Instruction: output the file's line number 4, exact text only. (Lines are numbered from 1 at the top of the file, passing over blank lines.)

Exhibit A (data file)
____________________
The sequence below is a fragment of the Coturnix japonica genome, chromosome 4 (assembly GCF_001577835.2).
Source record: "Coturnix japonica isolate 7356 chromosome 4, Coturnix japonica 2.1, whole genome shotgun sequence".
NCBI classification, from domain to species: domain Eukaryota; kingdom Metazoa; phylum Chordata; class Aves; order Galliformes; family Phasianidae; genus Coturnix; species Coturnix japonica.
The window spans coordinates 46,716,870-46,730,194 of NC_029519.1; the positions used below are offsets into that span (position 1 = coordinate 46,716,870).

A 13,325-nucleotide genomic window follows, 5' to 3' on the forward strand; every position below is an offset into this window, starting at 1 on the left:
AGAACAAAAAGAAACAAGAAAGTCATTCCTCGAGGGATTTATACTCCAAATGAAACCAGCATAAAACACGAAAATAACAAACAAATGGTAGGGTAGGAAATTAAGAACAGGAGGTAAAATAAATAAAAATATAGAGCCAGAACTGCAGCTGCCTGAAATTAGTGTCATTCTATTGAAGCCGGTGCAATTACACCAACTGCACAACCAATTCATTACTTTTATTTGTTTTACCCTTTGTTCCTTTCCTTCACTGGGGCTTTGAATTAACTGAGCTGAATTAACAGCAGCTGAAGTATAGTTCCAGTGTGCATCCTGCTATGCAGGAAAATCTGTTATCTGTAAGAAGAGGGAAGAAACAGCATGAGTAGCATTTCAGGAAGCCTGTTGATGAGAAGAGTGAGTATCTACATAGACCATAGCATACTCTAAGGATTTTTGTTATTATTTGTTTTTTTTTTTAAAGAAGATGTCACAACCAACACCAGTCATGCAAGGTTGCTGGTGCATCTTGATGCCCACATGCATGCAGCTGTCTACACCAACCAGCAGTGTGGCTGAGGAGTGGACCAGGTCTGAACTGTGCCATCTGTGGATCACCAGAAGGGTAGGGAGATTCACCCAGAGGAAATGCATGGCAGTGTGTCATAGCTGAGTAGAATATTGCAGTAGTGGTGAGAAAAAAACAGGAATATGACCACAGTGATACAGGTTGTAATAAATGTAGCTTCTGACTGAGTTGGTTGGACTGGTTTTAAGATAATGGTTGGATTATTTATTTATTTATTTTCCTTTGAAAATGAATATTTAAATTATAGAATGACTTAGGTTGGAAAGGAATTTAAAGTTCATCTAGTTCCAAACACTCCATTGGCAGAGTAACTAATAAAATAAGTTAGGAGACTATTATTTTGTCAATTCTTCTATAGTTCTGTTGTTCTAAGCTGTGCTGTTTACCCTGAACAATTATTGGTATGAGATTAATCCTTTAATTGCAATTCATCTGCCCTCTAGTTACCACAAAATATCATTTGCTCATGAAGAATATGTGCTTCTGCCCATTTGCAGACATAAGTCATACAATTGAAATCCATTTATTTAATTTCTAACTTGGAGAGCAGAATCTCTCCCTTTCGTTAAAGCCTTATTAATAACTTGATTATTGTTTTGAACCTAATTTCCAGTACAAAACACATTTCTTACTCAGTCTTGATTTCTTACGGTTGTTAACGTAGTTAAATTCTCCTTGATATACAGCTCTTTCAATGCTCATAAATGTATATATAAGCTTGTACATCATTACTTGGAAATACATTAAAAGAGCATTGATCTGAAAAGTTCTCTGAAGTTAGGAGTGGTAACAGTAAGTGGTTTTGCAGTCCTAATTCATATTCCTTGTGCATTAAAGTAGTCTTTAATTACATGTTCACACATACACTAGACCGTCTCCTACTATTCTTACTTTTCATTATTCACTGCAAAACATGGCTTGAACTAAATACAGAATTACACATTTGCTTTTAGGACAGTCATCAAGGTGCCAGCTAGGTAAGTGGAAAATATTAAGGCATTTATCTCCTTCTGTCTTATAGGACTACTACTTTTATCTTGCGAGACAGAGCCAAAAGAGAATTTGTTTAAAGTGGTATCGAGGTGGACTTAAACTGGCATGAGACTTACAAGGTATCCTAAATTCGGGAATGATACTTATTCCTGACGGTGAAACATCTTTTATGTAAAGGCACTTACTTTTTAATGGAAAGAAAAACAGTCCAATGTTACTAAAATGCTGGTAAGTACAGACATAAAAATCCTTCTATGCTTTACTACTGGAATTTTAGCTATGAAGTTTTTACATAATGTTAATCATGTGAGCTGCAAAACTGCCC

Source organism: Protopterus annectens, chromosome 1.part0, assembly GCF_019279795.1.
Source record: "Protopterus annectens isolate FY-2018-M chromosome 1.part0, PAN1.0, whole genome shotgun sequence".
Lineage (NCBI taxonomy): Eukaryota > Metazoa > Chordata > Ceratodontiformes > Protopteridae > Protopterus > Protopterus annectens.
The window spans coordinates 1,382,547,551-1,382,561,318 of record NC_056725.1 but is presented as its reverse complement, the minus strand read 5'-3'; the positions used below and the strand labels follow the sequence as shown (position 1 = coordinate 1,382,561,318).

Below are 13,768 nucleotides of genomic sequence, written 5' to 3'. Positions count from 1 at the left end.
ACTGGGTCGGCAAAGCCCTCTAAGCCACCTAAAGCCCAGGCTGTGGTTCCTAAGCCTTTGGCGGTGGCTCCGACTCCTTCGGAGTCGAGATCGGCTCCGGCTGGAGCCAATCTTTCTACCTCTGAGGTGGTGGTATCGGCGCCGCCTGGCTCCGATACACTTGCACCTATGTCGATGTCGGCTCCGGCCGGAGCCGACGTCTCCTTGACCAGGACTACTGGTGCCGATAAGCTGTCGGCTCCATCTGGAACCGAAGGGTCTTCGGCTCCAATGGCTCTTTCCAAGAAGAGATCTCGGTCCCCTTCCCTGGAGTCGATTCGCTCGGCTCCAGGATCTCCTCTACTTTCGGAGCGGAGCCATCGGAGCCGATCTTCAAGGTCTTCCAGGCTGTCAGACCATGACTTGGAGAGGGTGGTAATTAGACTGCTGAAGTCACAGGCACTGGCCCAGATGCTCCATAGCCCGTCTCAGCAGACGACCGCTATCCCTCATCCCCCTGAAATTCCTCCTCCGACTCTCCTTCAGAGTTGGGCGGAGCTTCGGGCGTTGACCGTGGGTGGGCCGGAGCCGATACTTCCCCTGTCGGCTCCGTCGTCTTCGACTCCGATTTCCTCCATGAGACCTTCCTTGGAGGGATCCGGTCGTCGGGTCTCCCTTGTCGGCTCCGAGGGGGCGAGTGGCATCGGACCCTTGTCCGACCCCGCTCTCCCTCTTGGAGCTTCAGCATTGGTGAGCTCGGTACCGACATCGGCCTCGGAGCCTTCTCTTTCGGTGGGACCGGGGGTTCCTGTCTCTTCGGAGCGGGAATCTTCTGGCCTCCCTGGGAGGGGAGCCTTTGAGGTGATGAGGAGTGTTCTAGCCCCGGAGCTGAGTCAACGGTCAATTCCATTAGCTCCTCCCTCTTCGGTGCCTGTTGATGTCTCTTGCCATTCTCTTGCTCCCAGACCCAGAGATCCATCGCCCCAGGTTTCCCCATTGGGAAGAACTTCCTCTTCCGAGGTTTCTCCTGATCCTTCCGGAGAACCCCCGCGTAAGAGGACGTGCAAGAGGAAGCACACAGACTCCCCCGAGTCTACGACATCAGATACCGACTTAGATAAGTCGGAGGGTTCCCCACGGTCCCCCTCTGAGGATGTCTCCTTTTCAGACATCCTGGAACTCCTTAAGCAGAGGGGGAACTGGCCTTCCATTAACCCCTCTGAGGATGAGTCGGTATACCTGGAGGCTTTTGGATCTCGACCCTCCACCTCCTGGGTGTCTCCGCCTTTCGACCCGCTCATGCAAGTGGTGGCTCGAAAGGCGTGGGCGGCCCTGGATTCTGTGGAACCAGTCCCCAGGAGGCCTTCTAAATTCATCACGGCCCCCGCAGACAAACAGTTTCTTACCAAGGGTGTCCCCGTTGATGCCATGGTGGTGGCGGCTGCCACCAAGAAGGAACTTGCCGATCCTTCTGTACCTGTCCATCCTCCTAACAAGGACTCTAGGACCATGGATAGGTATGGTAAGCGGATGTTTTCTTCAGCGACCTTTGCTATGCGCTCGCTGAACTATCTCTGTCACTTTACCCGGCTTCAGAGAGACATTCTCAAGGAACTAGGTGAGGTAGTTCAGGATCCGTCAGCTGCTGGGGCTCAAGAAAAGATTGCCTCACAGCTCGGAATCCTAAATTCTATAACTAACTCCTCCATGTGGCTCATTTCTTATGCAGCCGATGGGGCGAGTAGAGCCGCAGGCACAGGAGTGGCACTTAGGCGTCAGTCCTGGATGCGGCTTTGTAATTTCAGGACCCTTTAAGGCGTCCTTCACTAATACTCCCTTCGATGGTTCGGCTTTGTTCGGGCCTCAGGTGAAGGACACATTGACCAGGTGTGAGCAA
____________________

The window spans coordinates 46,716,870-46,730,194 of NC_029519.1; the positions used below are offsets into that span (position 1 = coordinate 46,716,870).